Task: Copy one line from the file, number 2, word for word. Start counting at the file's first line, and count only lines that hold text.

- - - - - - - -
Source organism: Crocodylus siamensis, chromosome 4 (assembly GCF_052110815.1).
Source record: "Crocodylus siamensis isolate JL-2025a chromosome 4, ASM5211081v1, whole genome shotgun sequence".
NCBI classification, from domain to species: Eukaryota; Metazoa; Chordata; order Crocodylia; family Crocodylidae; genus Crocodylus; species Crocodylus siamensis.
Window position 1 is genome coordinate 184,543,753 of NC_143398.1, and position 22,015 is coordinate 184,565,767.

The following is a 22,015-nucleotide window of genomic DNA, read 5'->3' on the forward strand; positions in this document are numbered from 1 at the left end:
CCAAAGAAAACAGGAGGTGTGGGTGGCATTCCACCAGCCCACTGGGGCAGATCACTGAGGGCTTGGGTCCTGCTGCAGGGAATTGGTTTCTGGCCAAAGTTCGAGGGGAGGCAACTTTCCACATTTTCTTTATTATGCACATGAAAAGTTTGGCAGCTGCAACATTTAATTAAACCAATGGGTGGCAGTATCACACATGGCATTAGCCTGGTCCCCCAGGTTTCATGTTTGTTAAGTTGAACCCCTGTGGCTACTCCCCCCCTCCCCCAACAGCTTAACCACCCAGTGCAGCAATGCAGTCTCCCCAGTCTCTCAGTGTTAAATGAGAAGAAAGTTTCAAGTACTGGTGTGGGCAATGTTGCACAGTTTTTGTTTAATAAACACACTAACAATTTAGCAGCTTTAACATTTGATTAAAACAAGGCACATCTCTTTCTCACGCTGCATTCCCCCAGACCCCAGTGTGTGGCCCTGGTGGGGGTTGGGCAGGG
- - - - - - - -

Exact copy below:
Source record: "Crocodylus siamensis isolate JL-2025a chromosome 4, ASM5211081v1, whole genome shotgun sequence".